I read some terrific books this month. In fact, I gave out TWO 5 star recommendations at 5 Minutes for Books, something I pretty much never do. (In fact, I think these were my 2nd and 3rd). In addition, I read some others that came pretty close.
Walk With Me: A Pilgrim’s Progress for married couples. At first I thought it sounded just okay, but author Annie Wald did such a terrific job portraying marriage (seriously, you don’t think she could have bugged my house, do you?) that I gave it 5 stars. Excellent stuff. Hurry and you can still enter to win a free copy!
The Round House: Louise Erdrich’s latest. I gave it 5 stars and didn’t do it justice in my review. When an Indian woman is raped, her attacker can only be charged if it happens on federal land, not tribal land. A look at one such story, and the ripple effect the attack has on her husband and son and the community at large. Also very much a coming-of-age story. And super well-written, of course. It is Erdrich.
The Last Dragonslayer (The Chronicles of Kazam): Jasper Fforde’s foray into YA. Magic used to be everywhere but now it’s dwindling and no one knows why. Magic carpets are being used for pizza delivery, and magicians are now fixing plumbing and hoping to get fairly paid. But then come some surges, as well as weird prophecies of the death of the last dragon. A fun, light read that manages to include lots of Fforde’s quirks and puns and general silliness.
Mira’s Diary: Lost in Paris: Also linked to my review. Hurry and enter the giveaway! This is a middle-grade reader (i.e. 9 and up) that I nonetheless thoroughly enjoyed. It has everything–time travel, mystery, history, a wee bit of romance, and more. It also deals with the Dreyfus affair, which shockingly most people no longer know about. I love that a middle reader is addressing that. Really good.
Frankenstein: A Monstrous Parody: This one was great! You need this book. This is how is starts: “In a creepy old castle all covered with spines/lived 12 ugly monsters in two crooked lines./In 2 crooked lines they bonked their heads,/pulled out their teeth,/and wet their beds…/The ugliest one was Frankenstein.” Of course this is a Madeline parody, but it’s pitch-perfect and really fun. Even the twins loved it! A plus–you will have the Madeline rhymes stuck in your head for days. All together now…”She was not afraid of mice. She loved winter, snow and ice.” etc.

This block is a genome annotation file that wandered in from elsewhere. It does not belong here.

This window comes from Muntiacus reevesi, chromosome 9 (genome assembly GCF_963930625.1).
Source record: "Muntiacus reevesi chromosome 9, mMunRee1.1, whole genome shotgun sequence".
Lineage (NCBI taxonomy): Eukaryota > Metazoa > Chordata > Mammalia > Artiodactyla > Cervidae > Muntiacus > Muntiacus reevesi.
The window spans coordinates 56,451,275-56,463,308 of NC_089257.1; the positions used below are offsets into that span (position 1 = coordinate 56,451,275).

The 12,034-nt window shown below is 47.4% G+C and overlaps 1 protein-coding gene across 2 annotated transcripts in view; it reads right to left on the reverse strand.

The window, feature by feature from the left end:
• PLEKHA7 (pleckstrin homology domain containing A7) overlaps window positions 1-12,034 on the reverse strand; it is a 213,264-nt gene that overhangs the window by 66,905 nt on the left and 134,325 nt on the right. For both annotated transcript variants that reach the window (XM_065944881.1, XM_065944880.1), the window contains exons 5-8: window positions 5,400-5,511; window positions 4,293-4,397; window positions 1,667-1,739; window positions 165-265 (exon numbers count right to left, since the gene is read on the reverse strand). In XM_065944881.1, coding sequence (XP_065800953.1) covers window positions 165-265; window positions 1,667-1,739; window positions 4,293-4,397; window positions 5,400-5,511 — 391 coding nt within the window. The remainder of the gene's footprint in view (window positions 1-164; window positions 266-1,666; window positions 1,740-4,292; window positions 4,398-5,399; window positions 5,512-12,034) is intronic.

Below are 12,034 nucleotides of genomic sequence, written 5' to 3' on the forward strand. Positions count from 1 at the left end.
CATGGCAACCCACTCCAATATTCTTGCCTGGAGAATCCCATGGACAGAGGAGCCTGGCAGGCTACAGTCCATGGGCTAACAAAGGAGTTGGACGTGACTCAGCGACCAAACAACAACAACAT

The Good Braider: Another book that everyone should read. Seriously, do you think I’m bossy? Told in free verse, this book follows Viola from her life in Southern Sudan, where life is precarious and soldiers shoot children in the street, to her new life as a refugee in Portland, Maine and all the pain that such a major adjustment brings. It’s a sad book in many ways, yet it is beautiful too, and really shows the life of a refugee and the terrible adjustments they go through. I LOVED this book. It’s technically YA but good for any age.
The Witch of Babylon: There’s still time to enter this giveaway. This was a good read. It’s a mystery, moving between New York, Baghdad and Ninevah. Enjoyable. I liked that the main character was very much an ordinary man, not a super hero.
The Garden of Evening Mists: Actually I think I read this one in Sept. Sometimes I just can’t manage to write reviews. There’s no reason why. I really enjoyed this book and highly recommend it. Someday I will review it.
Forgotten: I’ve mostly finished this one. It has a fascinating premise. Emma’s mother recently died and left her a trip to Africa, which was a place she dreamed of visiting but never made it to. Emma goes, gets deathly ill, and then a devastating earthquake knocks out all communication and leaves her stranded for 6 months. When she makes it back home, everyone has assumed she is dead and life has moved on. It’s a great premise and an ok book–a quick read, sort of intelligent chick lit.
How to Love Wine: A Memoir and Manifesto: Because apparently I don’t? Seriously, I’m not very far into it, but the author says the point of wine is to enjoy it, not to know a ton about it. I agree. Let’s have another glass then, and finish the bottle.
To Read: There are oh so many!
The Stockholm Octavo: Each one of us have 8 individuals who help us find our true path. Set in 18th-century Stockholm, this novel is supposed to be wittily intelligent and fun. Hope so!
Flight Behavior The latest by Barbara Kingsolver. I sometimes like her and sometimes don’t, but she’s always a talented writer.
Iron Hearted Violet: YA book about an ugly princess, a timid dragon and a story with power to change their world.
The Woman Who Died A Lot: A Thursday Next Novel The latest in the Thursday Next series.
So, anything catch your fancy? Don’t I have the best job in the world? And what about you; what are you reading? Do tell!